January 1st, 1863, is the day that the 16th President of the United States of America, President Abraham Lincoln, issued the Emancipation Proclamation, proclaiming that all slaves in the Confederacy were “forever free” because these Southern states refused to rejoin the Union and were in “rebellion” against the United States of America.
Ironically, the Union states were allowed to maintain their slaves because President Lincoln did not want to risk friction among them. Subsequently, freedmen fled to the North to join the Union Army, and slavery became the pivotal focus of the Civil War. The initial conflict began over various other reasons regarding states’ individual rights, such as taxation, the South demanding control over their own political and socio-economic infrastructure, as well as states’ resources.
With slavery perceived as the central issue, the Emancipation Proclamation has been lauded as a giant step for man-kind, when in fact; it was a strategic political and military move at best. At the time, William Seward, Lincoln’s Secretary of State, was quoted as sarcastically stating:
“We show our sympathy with slavery by emancipating slaves where we cannot reach them and holding them in bondage where we can set them free.”
It was not until June 19th, 1865, that word of freedom reached the majority of southern states. General Gordon Granger arrived in Galveston, Texas to force slave-owners to comply with the new law — only to find that the slaves had no idea they were free.
Still, we continue to celebrate the widely recognized symbol of the dissolution of slavery. And in honor of the 150 anniversary of the historic occasion, during which tentative strides were made towards freedom, President Barack Obama has issued the following proclamation.
BY THE PRESIDENT OF THE UNITED STATES OF AMERICA A PROCLAMATION
On December 31, 1862, our Nation marked the end of another year of civil war.At Shiloh and Seven Pines, Harpers Ferry and Antietam, brother had fought against brother.Sister had fought against sister. Blood and bitterness had deepened the divide that separated North from South, eroding the bonds of affection that once united 34 States under a single flag. Slavery still suspended the possibility of an America where life and liberty were the birthright of all, not the province of some.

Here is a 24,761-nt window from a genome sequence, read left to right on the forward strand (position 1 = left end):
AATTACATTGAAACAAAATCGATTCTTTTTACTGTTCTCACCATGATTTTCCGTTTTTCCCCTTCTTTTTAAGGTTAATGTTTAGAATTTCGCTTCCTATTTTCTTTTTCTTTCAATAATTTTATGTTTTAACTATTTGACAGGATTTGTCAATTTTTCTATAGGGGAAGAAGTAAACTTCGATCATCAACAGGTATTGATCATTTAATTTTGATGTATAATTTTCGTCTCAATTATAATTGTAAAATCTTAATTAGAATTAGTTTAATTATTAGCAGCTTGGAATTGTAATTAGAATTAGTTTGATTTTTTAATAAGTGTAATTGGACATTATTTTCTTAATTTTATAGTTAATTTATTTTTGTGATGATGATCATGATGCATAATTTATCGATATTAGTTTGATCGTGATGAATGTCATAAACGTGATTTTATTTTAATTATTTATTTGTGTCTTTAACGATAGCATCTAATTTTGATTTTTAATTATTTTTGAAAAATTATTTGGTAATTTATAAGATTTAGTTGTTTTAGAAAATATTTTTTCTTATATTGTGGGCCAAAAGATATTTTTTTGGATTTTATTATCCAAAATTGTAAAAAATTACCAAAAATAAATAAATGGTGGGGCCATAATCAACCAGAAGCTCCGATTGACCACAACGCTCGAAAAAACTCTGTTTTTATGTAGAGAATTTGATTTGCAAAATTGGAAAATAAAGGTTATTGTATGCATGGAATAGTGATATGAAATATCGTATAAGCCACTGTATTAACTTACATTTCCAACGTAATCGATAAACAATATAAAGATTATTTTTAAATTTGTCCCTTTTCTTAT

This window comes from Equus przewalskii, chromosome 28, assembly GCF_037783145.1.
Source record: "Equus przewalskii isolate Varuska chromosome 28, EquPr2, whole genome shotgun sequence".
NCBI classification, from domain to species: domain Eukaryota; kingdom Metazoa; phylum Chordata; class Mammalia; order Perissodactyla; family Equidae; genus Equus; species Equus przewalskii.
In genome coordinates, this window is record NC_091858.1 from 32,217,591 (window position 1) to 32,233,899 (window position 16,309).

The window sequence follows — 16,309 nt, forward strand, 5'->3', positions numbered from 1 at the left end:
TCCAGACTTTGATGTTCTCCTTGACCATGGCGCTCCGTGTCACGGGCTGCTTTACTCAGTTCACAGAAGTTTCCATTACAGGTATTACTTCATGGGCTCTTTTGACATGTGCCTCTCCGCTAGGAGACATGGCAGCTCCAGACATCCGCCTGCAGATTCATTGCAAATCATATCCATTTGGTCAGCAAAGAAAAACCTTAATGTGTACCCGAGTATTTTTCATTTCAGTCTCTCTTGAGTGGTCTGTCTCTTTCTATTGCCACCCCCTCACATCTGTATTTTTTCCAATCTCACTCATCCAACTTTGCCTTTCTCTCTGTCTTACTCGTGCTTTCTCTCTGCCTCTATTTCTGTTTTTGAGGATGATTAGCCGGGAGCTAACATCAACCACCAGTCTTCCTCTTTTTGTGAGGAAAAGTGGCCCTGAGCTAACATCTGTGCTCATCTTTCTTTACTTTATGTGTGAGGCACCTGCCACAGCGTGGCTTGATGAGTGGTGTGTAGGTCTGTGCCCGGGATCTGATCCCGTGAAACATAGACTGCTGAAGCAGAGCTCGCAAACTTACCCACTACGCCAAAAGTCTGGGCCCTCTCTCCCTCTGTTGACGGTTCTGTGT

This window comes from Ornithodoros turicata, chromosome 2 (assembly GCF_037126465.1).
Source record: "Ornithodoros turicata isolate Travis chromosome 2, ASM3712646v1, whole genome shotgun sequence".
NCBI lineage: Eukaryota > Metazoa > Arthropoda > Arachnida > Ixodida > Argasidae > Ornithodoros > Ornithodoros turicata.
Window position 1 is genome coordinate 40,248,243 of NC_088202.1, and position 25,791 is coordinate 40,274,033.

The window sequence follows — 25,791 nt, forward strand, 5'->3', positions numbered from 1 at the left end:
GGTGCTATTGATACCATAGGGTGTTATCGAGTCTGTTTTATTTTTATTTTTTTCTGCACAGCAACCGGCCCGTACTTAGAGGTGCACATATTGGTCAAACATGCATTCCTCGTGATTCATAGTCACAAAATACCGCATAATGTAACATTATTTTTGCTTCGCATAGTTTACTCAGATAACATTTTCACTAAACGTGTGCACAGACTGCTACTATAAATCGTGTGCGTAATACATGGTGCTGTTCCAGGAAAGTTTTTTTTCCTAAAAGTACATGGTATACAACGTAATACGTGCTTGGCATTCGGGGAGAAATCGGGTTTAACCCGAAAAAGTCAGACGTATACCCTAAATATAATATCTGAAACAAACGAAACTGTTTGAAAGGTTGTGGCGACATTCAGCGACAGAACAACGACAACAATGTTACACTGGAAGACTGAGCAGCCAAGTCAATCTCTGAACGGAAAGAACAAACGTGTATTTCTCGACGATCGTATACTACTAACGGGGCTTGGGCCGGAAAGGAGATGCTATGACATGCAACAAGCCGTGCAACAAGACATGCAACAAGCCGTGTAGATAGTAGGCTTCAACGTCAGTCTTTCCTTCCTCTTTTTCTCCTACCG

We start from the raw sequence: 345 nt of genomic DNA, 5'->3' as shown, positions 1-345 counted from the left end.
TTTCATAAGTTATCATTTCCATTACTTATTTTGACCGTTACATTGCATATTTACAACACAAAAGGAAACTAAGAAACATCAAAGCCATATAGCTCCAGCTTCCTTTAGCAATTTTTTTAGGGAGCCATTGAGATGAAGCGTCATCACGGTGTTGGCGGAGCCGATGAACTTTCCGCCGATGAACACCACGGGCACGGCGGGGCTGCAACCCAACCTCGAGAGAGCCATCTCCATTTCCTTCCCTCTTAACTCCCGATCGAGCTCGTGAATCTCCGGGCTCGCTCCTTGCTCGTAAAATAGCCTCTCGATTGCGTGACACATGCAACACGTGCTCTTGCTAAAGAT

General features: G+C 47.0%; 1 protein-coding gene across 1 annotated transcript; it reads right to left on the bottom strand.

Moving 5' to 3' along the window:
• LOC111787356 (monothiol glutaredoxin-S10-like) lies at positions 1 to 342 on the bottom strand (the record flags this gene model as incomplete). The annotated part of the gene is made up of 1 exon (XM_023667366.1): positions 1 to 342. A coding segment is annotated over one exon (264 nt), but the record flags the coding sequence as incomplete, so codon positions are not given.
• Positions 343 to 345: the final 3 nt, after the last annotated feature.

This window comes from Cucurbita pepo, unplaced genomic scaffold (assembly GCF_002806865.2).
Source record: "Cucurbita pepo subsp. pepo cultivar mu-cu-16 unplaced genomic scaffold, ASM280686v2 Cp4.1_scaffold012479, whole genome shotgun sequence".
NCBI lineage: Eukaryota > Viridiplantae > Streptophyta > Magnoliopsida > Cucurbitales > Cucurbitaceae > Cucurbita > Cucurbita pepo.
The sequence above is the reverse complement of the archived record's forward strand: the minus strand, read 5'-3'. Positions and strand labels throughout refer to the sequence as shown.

Yet, even in those dark days, light persisted. Hope endured. As the weariness of an old year gave way to the promise of a new one, President Abraham Lincoln issued the Emancipation Proclamation — courageously declaring that on January 1, 1863, “all persons held as slaves” in rebellious areas “shall be then, thenceforward, and forever free.” He opened the Union Army and Navy to African Americans, giving new strength to liberty’s cause. And with that document, President Lincoln lent new moral force to the war by making it a fight not just to preserve, but also to empower. He sought to reunite our people not only in government, but also in freedom that knew no bounds of color or creed. Every battle became a battle for liberty itself. Every struggle became a struggle for equality.